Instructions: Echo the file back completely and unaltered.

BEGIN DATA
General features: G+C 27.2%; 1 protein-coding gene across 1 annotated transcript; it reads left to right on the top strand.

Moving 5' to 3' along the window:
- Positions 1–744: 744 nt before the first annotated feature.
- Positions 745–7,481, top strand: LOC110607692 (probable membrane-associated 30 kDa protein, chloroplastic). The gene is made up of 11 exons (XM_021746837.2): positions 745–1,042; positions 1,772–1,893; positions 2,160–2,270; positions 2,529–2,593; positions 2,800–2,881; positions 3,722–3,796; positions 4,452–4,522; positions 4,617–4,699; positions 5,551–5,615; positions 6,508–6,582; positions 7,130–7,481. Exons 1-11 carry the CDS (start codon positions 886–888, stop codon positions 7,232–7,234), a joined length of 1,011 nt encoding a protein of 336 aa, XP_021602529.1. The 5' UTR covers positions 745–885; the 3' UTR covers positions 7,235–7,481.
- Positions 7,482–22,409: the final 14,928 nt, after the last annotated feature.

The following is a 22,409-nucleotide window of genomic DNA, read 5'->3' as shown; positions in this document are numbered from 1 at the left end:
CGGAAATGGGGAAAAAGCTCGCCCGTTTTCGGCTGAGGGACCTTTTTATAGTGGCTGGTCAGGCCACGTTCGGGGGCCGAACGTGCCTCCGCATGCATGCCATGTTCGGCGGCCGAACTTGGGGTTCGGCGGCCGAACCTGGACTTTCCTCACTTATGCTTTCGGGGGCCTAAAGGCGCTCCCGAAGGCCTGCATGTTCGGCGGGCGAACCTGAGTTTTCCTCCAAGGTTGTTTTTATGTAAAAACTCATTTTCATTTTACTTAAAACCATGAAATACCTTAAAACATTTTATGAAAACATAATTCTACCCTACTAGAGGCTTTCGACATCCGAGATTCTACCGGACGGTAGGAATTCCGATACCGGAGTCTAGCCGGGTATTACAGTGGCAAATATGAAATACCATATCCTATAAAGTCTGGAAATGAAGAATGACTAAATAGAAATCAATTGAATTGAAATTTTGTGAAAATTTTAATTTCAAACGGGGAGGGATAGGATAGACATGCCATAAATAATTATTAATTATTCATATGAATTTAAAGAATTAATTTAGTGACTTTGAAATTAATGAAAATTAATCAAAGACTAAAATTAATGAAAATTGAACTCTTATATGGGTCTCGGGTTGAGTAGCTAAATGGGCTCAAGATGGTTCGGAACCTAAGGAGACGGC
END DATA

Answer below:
General features: G+C 27.2%; 1 protein-coding gene across 1 annotated transcript; it reads left to right on the top strand.

Moving 5' to 3' along the window:
- Positions 1–744: 744 nt before the first annotated feature.
- Positions 745–7,481, top strand: LOC110607692 (probable membrane-associated 30 kDa protein, chloroplastic). The gene is made up of 11 exons (XM_021746837.2): positions 745–1,042; positions 1,772–1,893; positions 2,160–2,270; positions 2,529–2,593; positions 2,800–2,881; positions 3,722–3,796; positions 4,452–4,522; positions 4,617–4,699; positions 5,551–5,615; positions 6,508–6,582; positions 7,130–7,481. Exons 1-11 carry the CDS (start codon positions 886–888, stop codon positions 7,232–7,234), a joined length of 1,011 nt encoding a protein of 336 aa, XP_021602529.1. The 5' UTR covers positions 745–885; the 3' UTR covers positions 7,235–7,481.
- Positions 7,482–22,409: the final 14,928 nt, after the last annotated feature.

The following is a 22,409-nucleotide window of genomic DNA, read 5'->3' as shown; positions in this document are numbered from 1 at the left end:
CGGAAATGGGGAAAAAGCTCGCCCGTTTTCGGCTGAGGGACCTTTTTATAGTGGCTGGTCAGGCCACGTTCGGGGGCCGAACGTGCCTCCGCATGCATGCCATGTTCGGCGGCCGAACTTGGGGTTCGGCGGCCGAACCTGGACTTTCCTCACTTATGCTTTCGGGGGCCTAAAGGCGCTCCCGAAGGCCTGCATGTTCGGCGGGCGAACCTGAGTTTTCCTCCAAGGTTGTTTTTATGTAAAAACTCATTTTCATTTTACTTAAAACCATGAAATACCTTAAAACATTTTATGAAAACATAATTCTACCCTACTAGAGGCTTTCGACATCCGAGATTCTACCGGACGGTAGGAATTCCGATACCGGAGTCTAGCCGGGTATTACAGTGGCAAATATGAAATACCATATCCTATAAAGTCTGGAAATGAAGAATGACTAAATAGAAATCAATTGAATTGAAATTTTGTGAAAATTTTAATTTCAAACGGGGAGGGATAGGATAGACATGCCATAAATAATTATTAATTATTCATATGAATTTAAAGAATTAATTTAGTGACTTTGAAATTAATGAAAATTAATCAAAGACTAAAATTAATGAAAATTGAACTCTTATATGGGTCTCGGGTTGAGTAGCTAAATGGGCTCAAGATGGTTCGGAACCTAAGGAGACGGC